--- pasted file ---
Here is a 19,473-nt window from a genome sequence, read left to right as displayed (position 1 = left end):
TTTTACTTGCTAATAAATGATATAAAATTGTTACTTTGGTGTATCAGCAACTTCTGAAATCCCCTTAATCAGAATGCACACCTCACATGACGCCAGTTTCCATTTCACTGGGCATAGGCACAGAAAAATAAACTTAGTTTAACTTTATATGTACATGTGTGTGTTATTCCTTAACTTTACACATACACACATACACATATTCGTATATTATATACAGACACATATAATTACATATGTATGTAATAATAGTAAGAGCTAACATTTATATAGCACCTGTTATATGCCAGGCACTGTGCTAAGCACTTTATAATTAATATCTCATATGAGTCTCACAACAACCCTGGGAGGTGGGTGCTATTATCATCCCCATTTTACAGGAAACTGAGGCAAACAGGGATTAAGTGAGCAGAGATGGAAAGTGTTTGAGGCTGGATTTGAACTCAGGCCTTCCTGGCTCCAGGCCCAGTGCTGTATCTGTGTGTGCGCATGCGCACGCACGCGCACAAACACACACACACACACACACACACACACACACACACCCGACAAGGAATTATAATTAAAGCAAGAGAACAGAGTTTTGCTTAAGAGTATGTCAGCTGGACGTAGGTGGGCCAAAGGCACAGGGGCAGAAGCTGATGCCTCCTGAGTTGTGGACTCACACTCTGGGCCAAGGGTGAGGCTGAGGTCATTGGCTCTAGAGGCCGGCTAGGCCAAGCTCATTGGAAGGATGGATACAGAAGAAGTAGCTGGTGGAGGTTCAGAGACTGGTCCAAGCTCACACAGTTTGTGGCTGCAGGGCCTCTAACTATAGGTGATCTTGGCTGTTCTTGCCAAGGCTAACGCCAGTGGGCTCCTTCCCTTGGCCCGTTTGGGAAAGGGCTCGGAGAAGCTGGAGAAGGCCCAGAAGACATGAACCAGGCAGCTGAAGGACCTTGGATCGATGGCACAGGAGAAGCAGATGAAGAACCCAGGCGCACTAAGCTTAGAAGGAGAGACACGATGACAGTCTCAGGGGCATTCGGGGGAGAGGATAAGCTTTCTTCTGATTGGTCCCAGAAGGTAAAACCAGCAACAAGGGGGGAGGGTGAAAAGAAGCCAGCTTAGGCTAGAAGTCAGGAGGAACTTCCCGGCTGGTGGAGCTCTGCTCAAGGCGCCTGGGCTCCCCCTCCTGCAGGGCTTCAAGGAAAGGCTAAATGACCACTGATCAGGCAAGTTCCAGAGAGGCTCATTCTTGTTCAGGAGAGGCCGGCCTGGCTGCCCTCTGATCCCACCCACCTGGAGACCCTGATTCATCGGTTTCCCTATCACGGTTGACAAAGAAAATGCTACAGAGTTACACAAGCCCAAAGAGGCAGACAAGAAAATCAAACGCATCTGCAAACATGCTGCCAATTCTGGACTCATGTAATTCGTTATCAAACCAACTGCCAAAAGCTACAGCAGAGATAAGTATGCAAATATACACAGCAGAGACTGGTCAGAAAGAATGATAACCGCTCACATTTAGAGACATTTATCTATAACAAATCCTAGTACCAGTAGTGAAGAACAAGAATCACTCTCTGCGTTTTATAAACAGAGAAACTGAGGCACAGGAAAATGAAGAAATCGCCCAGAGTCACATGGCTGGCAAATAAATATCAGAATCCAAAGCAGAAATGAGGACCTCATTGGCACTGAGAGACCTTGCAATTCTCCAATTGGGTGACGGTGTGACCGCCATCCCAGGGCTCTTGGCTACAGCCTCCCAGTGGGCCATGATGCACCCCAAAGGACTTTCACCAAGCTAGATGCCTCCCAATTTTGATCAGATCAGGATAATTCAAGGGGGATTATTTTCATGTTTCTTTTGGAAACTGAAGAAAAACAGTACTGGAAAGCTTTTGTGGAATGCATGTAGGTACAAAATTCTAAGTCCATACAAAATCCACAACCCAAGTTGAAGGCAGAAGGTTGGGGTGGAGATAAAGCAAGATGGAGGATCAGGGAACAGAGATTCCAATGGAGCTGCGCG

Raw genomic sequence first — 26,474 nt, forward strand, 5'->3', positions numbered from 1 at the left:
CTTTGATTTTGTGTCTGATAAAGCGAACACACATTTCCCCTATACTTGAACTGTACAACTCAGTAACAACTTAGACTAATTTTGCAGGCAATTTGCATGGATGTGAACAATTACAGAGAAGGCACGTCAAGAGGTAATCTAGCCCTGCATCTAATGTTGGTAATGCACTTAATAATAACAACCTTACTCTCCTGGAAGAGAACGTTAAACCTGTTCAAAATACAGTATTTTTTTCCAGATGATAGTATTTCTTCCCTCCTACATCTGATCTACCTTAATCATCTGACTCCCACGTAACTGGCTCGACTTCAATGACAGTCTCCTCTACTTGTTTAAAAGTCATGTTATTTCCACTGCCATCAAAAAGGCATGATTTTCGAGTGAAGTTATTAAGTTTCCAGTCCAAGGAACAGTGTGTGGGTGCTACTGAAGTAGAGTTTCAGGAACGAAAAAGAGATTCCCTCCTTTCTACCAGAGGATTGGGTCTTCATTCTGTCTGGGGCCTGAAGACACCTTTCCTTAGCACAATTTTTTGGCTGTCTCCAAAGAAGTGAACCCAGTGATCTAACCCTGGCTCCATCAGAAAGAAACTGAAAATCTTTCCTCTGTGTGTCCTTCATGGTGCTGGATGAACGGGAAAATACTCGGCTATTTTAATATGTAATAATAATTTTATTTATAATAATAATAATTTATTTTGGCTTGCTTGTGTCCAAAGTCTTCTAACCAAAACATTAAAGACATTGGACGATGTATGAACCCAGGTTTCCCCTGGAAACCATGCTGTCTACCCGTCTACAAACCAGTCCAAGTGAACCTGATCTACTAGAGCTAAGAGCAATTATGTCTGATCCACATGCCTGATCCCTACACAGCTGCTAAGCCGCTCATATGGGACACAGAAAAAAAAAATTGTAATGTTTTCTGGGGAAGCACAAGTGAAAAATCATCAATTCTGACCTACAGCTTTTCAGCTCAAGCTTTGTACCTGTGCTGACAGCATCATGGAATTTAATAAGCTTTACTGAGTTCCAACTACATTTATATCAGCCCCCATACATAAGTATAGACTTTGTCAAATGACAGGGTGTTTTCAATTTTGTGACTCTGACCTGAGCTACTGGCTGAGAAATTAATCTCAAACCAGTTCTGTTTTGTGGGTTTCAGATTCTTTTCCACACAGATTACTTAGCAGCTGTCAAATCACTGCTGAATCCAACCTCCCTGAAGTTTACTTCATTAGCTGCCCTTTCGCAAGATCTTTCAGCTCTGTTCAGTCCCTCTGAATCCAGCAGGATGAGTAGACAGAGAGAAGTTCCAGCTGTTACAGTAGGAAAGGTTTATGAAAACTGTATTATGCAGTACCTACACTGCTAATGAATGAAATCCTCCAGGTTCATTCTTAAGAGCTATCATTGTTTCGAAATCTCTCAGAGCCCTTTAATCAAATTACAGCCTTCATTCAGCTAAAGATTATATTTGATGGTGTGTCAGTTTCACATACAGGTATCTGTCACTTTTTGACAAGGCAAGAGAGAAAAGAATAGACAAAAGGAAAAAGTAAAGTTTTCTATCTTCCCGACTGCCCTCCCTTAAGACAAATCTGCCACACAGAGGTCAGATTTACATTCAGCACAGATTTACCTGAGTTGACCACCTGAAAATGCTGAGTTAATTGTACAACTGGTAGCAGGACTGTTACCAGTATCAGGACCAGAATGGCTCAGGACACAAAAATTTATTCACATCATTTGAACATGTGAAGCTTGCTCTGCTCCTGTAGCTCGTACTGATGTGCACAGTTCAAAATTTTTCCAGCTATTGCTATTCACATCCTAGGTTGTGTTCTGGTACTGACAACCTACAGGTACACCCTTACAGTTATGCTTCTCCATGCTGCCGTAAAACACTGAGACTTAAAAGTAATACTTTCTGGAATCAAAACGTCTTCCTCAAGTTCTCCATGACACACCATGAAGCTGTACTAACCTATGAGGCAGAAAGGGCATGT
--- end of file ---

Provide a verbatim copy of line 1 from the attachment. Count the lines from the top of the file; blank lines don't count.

Here is a 19,473-nt window from a genome sequence, read left to right as displayed (position 1 = left end):